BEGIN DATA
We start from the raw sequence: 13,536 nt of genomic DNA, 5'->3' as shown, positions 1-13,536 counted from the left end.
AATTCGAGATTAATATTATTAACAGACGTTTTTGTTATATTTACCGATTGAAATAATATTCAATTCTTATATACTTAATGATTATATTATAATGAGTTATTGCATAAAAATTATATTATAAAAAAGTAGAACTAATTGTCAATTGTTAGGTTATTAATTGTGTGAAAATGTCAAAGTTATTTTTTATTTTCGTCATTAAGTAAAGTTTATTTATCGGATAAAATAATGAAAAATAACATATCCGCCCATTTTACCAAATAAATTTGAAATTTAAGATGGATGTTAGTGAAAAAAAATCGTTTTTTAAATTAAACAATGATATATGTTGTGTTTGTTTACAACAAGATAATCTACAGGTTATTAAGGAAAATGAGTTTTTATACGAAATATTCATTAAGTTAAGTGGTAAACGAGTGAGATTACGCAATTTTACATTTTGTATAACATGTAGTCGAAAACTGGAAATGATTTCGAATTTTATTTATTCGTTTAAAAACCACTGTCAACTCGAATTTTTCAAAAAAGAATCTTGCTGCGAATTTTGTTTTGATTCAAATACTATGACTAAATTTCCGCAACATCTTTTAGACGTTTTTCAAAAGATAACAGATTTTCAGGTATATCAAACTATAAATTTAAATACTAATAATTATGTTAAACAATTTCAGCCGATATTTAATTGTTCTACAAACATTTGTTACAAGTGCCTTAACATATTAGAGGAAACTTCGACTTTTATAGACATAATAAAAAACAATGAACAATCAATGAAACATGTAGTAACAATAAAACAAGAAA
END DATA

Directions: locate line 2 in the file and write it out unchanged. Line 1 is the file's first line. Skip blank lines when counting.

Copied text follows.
AATTCGAGATTAATATTATTAACAGACGTTTTTGTTATATTTACCGATTGAAATAATATTCAATTCTTATATACTTAATGATTATATTATAATGAGTTATTGCATAAAAATTATATTATAAAAAAGTAGAACTAATTGTCAATTGTTAGGTTATTAATTGTGTGAAAATGTCAAAGTTATTTTTTATTTTCGTCATTAAGTAAAGTTTATTTATCGGATAAAATAATGAAAAATAACATATCCGCCCATTTTACCAAATAAATTTGAAATTTAAGATGGATGTTAGTGAAAAAAAATCGTTTTTTAAATTAAACAATGATATATGTTGTGTTTGTTTACAACAAGATAATCTACAGGTTATTAAGGAAAATGAGTTTTTATACGAAATATTCATTAAGTTAAGTGGTAAACGAGTGAGATTACGCAATTTTACATTTTGTATAACATGTAGTCGAAAACTGGAAATGATTTCGAATTTTATTTATTCGTTTAAAAACCACTGTCAACTCGAATTTTTCAAAAAAGAATCTTGCTGCGAATTTTGTTTTGATTCAAATACTATGACTAAATTTCCGCAACATCTTTTAGACGTTTTTCAAAAGATAACAGATTTTCAGGTATATCAAACTATAAATTTAAATACTAATAATTATGTTAAACAATTTCAGCCGATATTTAATTGTTCTACAAACATTTGTTACAAGTGCCTTAACATATTAGAGGAAACTTCGACTTTTATAGACATAATAAAAAACAATGAACAATCAATGAAACATGTAGTAACAATAAAACAAGAAA